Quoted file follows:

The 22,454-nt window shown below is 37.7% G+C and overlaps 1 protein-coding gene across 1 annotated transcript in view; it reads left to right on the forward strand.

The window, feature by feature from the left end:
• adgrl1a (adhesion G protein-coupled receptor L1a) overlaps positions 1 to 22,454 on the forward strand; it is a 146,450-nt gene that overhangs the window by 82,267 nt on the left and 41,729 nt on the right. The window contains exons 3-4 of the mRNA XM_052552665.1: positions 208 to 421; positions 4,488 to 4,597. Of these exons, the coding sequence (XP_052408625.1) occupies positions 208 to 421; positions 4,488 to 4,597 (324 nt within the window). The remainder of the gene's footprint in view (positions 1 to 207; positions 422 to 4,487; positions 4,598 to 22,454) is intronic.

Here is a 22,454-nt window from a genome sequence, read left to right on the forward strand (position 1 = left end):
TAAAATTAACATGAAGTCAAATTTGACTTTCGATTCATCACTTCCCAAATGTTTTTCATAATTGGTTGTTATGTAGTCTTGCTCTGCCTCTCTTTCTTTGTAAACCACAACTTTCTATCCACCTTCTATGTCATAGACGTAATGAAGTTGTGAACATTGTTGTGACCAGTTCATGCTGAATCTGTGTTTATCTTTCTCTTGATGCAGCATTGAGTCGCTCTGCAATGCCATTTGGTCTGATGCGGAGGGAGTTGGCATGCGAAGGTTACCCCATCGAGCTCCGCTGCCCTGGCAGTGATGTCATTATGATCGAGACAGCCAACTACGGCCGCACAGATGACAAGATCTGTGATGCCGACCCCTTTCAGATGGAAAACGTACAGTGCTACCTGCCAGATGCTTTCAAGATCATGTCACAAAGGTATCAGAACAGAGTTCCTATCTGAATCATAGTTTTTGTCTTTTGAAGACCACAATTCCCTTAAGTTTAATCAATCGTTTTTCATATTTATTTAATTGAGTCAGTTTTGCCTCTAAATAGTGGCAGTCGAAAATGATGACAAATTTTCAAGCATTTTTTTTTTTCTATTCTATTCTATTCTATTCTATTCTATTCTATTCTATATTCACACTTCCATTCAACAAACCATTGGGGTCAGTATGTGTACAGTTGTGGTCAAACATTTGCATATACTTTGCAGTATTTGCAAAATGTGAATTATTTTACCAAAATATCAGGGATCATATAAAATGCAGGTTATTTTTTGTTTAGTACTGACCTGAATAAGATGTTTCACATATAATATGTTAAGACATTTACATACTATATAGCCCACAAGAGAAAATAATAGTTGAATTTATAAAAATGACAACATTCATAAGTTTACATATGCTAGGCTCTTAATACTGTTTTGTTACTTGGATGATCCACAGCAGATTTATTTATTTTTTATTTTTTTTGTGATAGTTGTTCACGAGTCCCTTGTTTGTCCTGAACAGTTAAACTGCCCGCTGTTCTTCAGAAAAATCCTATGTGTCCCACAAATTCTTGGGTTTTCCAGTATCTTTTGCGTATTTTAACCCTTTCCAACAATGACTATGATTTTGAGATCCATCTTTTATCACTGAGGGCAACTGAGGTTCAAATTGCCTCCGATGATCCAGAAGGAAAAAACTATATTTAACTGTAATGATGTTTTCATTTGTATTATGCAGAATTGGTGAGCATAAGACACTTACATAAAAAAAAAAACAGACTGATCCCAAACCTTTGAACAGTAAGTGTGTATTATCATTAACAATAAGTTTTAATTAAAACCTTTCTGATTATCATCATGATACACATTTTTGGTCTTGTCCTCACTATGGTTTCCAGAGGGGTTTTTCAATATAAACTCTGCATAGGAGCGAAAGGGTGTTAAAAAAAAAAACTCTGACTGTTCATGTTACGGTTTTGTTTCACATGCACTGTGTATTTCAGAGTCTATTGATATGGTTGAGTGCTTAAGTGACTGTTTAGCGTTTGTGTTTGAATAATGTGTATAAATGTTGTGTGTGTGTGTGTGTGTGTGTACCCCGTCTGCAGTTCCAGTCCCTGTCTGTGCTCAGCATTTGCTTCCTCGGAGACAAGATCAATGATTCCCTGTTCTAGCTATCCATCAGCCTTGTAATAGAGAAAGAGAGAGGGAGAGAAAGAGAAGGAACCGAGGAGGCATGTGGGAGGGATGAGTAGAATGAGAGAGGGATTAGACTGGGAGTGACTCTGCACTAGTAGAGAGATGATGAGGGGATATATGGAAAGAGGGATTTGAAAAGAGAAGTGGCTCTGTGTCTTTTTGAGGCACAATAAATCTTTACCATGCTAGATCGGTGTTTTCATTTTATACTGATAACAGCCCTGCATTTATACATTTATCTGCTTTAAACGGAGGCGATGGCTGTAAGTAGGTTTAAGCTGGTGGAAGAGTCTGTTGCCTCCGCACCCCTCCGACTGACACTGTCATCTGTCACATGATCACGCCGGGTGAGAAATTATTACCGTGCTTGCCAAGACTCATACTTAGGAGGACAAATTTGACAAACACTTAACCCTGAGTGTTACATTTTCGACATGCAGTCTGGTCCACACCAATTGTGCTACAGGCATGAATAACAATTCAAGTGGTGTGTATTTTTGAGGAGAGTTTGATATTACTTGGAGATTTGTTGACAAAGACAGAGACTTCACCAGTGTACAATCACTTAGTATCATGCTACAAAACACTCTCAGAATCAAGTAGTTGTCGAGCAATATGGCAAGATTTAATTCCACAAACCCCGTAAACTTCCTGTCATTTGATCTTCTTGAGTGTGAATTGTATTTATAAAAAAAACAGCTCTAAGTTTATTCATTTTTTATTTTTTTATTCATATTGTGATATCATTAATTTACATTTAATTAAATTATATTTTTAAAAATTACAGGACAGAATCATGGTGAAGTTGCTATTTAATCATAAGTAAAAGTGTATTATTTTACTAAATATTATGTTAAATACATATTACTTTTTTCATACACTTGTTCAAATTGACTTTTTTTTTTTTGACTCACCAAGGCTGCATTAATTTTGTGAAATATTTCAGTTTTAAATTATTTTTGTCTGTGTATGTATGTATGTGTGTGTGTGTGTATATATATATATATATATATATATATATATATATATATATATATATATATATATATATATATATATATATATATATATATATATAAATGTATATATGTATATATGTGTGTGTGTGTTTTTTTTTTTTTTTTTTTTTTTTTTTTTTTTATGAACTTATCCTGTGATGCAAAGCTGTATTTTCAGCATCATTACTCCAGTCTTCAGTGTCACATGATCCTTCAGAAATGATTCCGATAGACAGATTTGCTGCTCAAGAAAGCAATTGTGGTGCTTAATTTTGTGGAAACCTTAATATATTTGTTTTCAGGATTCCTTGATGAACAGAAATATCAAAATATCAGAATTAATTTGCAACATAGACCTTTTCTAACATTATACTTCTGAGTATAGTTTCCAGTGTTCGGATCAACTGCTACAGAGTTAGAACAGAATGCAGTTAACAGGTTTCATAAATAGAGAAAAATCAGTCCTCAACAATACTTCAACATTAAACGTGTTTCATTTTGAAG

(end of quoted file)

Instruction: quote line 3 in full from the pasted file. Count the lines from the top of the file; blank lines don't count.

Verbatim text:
• adgrl1a (adhesion G protein-coupled receptor L1a) overlaps positions 1 to 22,454 on the forward strand; it is a 146,450-nt gene that overhangs the window by 82,267 nt on the left and 41,729 nt on the right. The window contains exons 3-4 of the mRNA XM_052552665.1: positions 208 to 421; positions 4,488 to 4,597. Of these exons, the coding sequence (XP_052408625.1) occupies positions 208 to 421; positions 4,488 to 4,597 (324 nt within the window). The remainder of the gene's footprint in view (positions 1 to 207; positions 422 to 4,487; positions 4,598 to 22,454) is intronic.